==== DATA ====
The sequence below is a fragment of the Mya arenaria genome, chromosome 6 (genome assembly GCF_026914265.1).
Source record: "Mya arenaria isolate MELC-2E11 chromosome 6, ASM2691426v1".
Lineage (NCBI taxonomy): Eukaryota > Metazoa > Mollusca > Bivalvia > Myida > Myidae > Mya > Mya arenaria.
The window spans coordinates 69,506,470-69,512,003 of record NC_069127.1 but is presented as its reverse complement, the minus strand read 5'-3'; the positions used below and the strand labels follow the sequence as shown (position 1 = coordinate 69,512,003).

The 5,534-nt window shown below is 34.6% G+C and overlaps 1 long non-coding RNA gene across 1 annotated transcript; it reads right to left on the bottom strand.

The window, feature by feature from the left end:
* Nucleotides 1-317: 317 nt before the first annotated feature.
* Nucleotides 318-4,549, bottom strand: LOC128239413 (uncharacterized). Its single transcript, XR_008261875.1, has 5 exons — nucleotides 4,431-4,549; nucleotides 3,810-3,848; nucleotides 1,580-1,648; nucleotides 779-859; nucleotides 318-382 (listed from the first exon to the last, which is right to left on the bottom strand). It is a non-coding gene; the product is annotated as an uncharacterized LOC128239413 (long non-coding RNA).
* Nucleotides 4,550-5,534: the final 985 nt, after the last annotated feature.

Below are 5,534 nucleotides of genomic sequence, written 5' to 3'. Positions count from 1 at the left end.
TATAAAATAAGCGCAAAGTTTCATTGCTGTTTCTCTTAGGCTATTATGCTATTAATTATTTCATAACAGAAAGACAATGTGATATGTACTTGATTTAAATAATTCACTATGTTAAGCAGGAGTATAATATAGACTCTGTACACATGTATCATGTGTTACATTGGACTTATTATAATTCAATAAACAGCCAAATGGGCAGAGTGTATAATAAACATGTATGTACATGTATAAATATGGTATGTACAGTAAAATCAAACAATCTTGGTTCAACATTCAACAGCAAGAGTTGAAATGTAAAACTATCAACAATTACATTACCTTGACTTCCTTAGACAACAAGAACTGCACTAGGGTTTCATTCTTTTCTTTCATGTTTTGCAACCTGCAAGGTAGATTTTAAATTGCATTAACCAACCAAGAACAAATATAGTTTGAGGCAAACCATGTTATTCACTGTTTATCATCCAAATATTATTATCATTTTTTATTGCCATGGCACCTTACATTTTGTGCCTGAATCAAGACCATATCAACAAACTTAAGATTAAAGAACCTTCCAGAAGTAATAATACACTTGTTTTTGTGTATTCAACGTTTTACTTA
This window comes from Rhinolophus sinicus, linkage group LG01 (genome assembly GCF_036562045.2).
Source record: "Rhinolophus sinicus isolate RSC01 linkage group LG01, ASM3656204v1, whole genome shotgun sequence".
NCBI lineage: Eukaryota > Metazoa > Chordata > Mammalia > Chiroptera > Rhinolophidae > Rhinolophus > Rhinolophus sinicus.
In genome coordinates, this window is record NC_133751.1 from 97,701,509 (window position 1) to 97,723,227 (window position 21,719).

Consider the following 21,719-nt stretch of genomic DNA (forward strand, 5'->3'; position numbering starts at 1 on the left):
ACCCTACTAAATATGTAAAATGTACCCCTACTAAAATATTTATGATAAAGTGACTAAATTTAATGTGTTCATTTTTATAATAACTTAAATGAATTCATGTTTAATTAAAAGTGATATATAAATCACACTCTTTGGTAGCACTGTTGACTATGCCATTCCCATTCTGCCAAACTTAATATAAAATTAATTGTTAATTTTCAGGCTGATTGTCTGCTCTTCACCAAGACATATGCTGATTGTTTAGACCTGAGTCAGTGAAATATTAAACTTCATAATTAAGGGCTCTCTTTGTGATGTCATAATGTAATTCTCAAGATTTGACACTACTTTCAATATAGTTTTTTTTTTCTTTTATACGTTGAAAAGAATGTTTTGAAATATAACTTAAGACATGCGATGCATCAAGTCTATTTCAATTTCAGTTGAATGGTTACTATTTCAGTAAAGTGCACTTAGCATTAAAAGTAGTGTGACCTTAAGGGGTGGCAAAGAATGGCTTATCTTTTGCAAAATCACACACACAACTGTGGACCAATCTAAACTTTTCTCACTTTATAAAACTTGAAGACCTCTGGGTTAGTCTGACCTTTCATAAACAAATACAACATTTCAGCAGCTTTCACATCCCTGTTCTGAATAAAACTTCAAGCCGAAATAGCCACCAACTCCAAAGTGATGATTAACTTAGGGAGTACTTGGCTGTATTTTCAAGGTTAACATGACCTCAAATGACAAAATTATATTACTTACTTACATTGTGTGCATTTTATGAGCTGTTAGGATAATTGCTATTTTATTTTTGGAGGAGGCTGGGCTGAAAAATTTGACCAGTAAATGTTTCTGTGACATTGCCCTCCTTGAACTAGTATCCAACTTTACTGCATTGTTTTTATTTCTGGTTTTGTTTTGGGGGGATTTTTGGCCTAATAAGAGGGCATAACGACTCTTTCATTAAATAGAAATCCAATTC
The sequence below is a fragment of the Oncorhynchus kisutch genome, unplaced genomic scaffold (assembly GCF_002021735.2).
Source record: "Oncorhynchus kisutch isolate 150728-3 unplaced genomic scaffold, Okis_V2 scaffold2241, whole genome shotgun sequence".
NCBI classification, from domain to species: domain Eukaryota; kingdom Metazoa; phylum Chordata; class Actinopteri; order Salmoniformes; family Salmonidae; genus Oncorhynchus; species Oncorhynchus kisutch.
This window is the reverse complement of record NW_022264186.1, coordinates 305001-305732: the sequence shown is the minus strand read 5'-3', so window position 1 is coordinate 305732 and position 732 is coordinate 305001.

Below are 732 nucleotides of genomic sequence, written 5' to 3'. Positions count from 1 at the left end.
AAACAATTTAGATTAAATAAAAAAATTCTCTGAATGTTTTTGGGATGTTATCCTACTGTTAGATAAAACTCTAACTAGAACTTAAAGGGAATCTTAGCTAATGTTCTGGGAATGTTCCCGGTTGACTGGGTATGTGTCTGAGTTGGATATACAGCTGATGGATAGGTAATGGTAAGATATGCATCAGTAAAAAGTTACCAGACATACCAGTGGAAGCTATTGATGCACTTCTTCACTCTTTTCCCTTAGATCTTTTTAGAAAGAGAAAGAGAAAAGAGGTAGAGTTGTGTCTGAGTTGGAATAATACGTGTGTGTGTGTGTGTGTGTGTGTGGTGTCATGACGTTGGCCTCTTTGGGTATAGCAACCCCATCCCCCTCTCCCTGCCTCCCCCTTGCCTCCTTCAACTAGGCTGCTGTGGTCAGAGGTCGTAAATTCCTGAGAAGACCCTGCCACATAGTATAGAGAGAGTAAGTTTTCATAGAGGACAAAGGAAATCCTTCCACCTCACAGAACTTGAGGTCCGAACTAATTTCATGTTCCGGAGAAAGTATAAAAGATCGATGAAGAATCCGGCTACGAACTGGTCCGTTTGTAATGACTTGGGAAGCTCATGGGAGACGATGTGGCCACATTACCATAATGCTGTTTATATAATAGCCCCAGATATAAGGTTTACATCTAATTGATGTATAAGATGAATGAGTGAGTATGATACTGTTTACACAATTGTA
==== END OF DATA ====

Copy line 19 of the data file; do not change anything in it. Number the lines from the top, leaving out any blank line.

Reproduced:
Source record: "Oncorhynchus kisutch isolate 150728-3 unplaced genomic scaffold, Okis_V2 scaffold2241, whole genome shotgun sequence".